The Cafe at Seashell Cove by Karen Clarke
Publishing Date: 15th March 2018
Source: Received from publisher via NetGalley in return for an honest review, thank you!
Number of pages: 309
Genre: Women’s Fiction
Welcome to the Café at Seashell Cove, where you’ll find irresistible home-baked cakes, smiling friendly faces – and maybe even a second chance at love…
When Cassie Maitland needs a holiday from her glamorous but stressful job in event management, she escapes home to gorgeous Seashell Cove, where her family’s cosy café sits perched on the cliffs above sparkling waves and golden sand.
But a lot has changed while Cassie’s been away: her parents have transformed their tired café into a welcoming haven, her friends Meg and Tilly have whole new lives, and old flame Danny’s twinkling eyes and winning smile make Cassie feel even more flustered than they used to.
Keen to throw herself back into local life, Cassie starts to run themed events – including a not entirely successful cat-café day, complete with dozens of felines. Luckily Danny is always around to lend a helping hand, and Cassie soon begins to wonder if her life in London was really all she made it out to be…
Could a new start in Seashell Cove be exactly what Cassie needs?
In “The Cafe at Seashell Cove”, after losing her job as an event planer after one too many mistakes, Cassie comes back home to her parents in Seashell Cove. Of course, she’s afraid they’re going to be disappointed in her losing her job, especially as they are so, so proud of her, boasting about her and her high – flying job in London, so she simply says she’s on holidays. However, while at home, she wants to try to start her own event – planning business and her parents’ cafe is the perfect trial for her, even though they’re very happy with the way it works. So is Cassie going to cause more trouble than it’s worth or is she going to find her two feet and start a new career?
The character of Cassie was very annoying. She didn’t behave like a woman in her late twenties, she was just too childish. She was the only one who knew what’s wrong and what’s right, she didn’t hear to other people and everything was always about her. If people didn’t agree with her, they were described by the author as “bitchy” and were made look bad. I more than once wanted to tell Cassie to just stop trying to make people happy no matter what, to stop and start listening what others try to tell her. She also gave impression of being really very incompetent in what she was doing and I couldn’t believe nobody commented how crap she was at it – she really just ran into everything without thinking, feet first, and it just somehow didn’t fit the picture of the perfect, professional Cassie she wanted everybody to believe in. I just couldn’t warm to her and connect with her, with the fact that she ignored other people’s need, focusing only on her herself. Also, I do know that families should keep together, support each other and be proud of each other but I just wanted to cry out loud and bang my head on the nearest wall at another mention of Cassie’s parents Being. So. Proud. Of. Her. Yes, I do get where the author was coming from and what she was aiming at here but maybe it could have been better or differently developed.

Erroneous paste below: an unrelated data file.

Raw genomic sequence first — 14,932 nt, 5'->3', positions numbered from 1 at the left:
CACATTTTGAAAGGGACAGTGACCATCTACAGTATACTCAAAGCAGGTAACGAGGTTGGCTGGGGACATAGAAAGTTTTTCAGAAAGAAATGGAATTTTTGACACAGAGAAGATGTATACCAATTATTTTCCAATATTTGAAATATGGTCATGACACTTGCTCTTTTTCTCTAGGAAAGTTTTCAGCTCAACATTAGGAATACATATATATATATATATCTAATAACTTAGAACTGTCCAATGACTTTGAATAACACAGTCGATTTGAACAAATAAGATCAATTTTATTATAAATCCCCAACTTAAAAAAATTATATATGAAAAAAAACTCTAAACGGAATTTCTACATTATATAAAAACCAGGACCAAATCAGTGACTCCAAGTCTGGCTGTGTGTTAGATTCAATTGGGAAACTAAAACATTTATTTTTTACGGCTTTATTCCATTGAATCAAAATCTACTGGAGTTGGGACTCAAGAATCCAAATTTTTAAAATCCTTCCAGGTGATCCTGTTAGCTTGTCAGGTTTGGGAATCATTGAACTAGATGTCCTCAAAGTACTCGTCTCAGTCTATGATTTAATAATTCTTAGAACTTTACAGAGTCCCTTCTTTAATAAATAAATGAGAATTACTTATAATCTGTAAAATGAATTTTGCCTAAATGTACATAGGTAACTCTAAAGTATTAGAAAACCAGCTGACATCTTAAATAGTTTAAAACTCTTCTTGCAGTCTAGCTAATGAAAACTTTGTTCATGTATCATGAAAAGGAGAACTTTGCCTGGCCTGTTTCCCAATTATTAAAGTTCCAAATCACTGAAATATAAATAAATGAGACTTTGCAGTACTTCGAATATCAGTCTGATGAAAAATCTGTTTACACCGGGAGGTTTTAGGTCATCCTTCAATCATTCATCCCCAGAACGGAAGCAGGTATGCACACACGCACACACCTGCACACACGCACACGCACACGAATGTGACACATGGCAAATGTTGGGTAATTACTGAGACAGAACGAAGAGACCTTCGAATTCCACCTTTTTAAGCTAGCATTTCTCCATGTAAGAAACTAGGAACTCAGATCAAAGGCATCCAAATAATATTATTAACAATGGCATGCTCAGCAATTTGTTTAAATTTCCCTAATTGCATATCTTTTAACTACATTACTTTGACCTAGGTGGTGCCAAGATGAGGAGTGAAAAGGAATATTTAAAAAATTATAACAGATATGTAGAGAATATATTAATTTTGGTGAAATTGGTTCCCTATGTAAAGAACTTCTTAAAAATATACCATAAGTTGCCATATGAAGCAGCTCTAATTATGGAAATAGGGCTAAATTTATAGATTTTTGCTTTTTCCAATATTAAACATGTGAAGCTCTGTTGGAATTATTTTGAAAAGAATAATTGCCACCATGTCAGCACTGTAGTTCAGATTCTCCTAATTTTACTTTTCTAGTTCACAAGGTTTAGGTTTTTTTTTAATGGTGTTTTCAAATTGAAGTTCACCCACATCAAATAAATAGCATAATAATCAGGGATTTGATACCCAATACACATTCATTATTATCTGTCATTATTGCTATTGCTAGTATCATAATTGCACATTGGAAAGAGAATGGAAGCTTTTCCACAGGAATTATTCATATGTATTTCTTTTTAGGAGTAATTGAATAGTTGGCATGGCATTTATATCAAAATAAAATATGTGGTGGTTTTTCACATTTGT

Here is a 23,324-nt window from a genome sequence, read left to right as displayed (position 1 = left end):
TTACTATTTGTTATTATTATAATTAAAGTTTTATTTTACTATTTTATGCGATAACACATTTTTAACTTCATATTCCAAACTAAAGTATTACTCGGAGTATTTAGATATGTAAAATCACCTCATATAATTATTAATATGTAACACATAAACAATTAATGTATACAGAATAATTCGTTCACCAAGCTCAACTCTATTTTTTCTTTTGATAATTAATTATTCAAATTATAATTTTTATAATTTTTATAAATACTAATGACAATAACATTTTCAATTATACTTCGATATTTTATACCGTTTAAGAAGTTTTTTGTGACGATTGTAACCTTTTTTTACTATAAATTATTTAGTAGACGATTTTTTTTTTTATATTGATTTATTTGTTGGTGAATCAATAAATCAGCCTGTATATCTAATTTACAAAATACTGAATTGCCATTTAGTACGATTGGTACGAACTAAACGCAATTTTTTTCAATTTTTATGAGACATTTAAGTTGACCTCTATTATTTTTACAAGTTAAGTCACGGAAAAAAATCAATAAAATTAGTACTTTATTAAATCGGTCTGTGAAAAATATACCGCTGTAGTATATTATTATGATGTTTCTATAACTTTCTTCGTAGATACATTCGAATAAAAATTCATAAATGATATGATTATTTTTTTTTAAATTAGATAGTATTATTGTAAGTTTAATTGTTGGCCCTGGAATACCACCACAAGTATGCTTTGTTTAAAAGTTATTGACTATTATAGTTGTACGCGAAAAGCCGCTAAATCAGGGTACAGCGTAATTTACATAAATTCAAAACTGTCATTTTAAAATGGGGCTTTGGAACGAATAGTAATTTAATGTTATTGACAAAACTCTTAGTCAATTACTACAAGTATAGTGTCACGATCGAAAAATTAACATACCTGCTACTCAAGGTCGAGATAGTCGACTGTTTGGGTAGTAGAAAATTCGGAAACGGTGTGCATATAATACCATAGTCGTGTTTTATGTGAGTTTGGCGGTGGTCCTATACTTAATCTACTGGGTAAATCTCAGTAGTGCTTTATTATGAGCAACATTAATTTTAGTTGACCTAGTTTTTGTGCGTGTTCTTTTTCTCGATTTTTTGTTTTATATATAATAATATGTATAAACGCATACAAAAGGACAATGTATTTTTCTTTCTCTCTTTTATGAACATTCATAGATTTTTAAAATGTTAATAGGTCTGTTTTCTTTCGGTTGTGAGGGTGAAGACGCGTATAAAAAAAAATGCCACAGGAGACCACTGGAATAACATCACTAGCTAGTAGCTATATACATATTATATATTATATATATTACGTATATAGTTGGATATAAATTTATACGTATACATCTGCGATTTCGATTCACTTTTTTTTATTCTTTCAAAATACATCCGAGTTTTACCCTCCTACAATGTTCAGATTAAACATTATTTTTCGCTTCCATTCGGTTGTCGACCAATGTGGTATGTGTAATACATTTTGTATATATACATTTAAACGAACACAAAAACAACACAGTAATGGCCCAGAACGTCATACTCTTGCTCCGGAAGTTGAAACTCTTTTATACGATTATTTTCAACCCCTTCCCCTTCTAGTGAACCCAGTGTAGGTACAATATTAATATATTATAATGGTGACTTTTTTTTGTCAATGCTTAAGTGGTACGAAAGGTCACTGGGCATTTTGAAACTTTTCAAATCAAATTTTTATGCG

The “romance” with Adam was so very unrealistic and unbelievable. They were like two strange people and the sudden appearance of Adam was probably one of the most unpredictable things that could ever happen. I know, unpredictable is good but I think not in this case. They didn’t know each other, I really don’t know why they were together and why they’ve broken up, there was no chemistry in this relationship.
“The Cafe at the Seashell Cove” has one of the most gorgeous covers ever and probably it’s the best part of this book. But altogether, it was a light – hearted read that had its moments and I would recommend giving it a try – you may enjoy it much better than I did, maybe I’m just growing out of such stories? It was entertaining, cute and sweet read but – sadly – not for me.